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Sports, gaming, and other live events have the potential to overwhelm network capacity due to the sheer volume of traffic generated when large numbers of viewers or gamers engage. These "peak" events may only occur once a month or even once a year (sports championships, election results, gaming downloads, etc.) with far lower, more consistent, and predictable traffic levels the rest of the time.
It seems like a long time ago now when IT teams had their annual strategy meeting, where topics related to network modernization with SASE or SD-WANs, remote access, threat prevention, and cloud adoption were likely discussed. COVID-19, however, has caused a lot of these initiatives to take a backseat and put the spotlight on business continuity.
Like many people around the world, my hair has grown profusely in the past few months and bears little resemblance to the photo in my profile. Without the required care and attention, my hair is getting dangerously close to the bad hairstyles I adopted in the 1980s.
On June 21, 2020, Akamai mitigated the largest packet per second (PPS) distributed denial-of-service (DDoS) attack ever recorded on the Akamai platform. The attack generated 809 million packets per second (Mpps), targeting a large European bank.
It always surprises me how easily a community can adapt to a new situation or reality. What was once considered an outlier or even an unimaginable situation can quickly become our new normal.
Infrastructure as Code (IaC) and Continuous Delivery methods have become increasingly popular amongst development and operations teams as a means of maintaining high-performing websites. Code repositories, build servers, and configuration management systems are now industry standards, as these tools replace cumbersome manual touchpoints with transparent automated workflows. Consequently, DevOps CI/CD tools are an effective means of delivering a more reliable end product to customers.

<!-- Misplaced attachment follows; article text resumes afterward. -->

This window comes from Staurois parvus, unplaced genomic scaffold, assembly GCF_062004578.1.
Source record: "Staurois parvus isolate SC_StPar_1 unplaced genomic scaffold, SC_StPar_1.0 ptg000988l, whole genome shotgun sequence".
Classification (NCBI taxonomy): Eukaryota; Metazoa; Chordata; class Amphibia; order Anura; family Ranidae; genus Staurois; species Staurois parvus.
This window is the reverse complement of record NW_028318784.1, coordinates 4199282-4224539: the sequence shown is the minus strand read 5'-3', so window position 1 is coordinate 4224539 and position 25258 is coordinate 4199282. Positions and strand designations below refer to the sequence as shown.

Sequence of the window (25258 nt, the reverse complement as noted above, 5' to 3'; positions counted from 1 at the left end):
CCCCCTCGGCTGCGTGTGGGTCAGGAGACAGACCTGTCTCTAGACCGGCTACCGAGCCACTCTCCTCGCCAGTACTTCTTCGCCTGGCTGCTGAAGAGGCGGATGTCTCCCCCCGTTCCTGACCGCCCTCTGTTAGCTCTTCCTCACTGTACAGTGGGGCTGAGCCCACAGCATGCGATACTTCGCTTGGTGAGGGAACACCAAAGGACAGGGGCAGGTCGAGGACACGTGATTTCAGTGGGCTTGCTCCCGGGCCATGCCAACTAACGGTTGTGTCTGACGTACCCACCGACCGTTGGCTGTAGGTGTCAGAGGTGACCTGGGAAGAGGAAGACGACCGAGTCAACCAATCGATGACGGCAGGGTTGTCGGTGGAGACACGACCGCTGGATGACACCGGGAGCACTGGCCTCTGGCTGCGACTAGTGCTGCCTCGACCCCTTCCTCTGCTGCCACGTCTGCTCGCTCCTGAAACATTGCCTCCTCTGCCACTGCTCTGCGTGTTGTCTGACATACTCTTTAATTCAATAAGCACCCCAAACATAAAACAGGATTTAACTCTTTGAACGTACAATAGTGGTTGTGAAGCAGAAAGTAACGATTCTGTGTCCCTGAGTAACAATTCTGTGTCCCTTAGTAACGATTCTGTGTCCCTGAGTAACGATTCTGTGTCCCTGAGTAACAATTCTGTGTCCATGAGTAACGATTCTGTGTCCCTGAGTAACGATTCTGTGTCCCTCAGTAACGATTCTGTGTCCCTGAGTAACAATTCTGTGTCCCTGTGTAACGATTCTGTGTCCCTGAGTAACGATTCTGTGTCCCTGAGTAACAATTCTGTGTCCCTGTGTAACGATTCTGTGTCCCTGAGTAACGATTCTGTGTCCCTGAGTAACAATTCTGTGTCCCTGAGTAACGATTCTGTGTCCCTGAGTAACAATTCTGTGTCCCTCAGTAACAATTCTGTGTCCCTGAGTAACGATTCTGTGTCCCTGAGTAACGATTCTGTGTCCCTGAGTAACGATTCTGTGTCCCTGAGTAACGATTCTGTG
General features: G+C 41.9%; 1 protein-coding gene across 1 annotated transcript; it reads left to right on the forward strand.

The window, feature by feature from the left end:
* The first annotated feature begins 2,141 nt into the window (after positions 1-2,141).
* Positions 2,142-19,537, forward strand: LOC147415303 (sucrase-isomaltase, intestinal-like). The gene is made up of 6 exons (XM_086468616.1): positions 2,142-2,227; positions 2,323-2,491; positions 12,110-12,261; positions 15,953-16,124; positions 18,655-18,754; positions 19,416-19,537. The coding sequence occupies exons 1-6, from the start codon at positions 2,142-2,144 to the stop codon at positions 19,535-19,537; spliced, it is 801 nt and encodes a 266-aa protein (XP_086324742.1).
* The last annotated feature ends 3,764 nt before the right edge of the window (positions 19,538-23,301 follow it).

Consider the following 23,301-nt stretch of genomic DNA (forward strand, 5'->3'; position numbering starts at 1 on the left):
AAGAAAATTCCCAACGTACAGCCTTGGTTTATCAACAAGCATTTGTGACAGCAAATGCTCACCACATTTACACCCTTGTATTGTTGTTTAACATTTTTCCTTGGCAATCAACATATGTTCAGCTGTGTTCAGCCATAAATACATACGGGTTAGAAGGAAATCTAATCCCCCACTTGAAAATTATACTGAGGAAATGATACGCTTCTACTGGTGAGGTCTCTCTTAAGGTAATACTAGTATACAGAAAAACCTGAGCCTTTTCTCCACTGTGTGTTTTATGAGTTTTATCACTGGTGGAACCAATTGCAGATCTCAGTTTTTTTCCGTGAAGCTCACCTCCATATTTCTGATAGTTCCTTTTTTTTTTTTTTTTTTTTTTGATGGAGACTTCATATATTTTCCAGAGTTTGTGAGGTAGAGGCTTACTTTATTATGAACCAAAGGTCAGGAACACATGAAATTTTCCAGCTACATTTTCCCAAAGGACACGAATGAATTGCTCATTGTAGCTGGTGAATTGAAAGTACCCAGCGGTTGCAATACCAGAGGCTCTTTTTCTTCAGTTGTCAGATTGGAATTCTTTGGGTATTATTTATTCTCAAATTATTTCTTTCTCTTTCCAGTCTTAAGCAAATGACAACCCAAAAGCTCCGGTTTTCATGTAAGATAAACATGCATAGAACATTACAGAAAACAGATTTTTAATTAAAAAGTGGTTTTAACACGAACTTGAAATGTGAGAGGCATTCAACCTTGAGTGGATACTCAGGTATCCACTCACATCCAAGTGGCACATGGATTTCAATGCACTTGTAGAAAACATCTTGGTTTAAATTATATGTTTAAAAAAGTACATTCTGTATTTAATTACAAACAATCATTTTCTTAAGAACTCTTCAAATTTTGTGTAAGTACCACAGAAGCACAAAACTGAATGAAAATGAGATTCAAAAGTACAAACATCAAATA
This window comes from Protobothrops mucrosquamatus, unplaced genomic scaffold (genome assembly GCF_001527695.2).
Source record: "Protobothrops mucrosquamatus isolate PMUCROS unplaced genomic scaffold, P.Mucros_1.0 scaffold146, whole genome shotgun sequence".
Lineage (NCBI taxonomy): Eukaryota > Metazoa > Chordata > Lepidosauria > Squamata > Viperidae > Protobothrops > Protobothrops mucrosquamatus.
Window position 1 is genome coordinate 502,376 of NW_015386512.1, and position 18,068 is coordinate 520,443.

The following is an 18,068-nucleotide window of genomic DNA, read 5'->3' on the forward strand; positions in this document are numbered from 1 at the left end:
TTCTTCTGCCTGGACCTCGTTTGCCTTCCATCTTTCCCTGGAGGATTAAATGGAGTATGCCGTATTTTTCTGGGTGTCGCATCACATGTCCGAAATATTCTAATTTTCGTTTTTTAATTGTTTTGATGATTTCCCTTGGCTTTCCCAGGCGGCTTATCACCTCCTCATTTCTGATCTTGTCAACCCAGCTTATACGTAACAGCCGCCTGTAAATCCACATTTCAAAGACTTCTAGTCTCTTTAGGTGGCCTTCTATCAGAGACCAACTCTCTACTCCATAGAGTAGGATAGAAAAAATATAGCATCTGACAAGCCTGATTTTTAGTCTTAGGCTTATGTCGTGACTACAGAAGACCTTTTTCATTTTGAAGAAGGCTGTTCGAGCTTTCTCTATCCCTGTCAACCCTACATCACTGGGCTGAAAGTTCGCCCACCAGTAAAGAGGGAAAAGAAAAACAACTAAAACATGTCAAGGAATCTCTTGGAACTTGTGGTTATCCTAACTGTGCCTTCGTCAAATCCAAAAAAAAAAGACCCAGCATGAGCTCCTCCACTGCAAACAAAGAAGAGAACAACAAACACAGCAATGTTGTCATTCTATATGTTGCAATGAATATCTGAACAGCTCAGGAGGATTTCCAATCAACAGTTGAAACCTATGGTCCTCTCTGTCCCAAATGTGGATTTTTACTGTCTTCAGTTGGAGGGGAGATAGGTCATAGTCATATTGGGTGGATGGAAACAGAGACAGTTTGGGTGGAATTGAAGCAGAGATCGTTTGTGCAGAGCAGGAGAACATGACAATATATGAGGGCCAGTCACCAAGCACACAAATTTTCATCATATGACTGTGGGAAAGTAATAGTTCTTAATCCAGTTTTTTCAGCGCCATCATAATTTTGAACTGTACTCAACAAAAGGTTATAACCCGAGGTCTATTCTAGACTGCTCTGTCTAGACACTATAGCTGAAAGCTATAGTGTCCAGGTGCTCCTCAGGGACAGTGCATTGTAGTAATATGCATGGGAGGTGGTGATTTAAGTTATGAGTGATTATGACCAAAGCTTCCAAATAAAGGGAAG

Seeing opportunities as residential internet services have been transformed into business internet services, ISPs and Mobile Network Operators (MNOs) are making moves to use the power of their networks to protect customers. As they progress through the decision and deployment cycles, we often get questions about Best Practices for service delivery. This blog post summarizes the insights we've gained working with dozens of customers around the world.
(If You Think Multi-Factor Authentication Prevents Credential Stuffing, Think Again!) Financial services firms around the world are experiencing credential stuffing attacks at an alarming rate. Cybercriminals are using readily available automation tools, botnets, and compromised account credentials to mount increasingly sophisticated and stealthy attacks. Many businesses are using multi-factor authentication (MFA) to strengthen access security and combat credential theft. While useful and necessary, MFA does not necessarily prevent credential stuffing.
If you want to see an argument break out among identity professionals, mention single sign-on (SSO) and consumer session management. As fast as this technology's evolved is as fast as it's become one of the most contentiously debated topics in the field.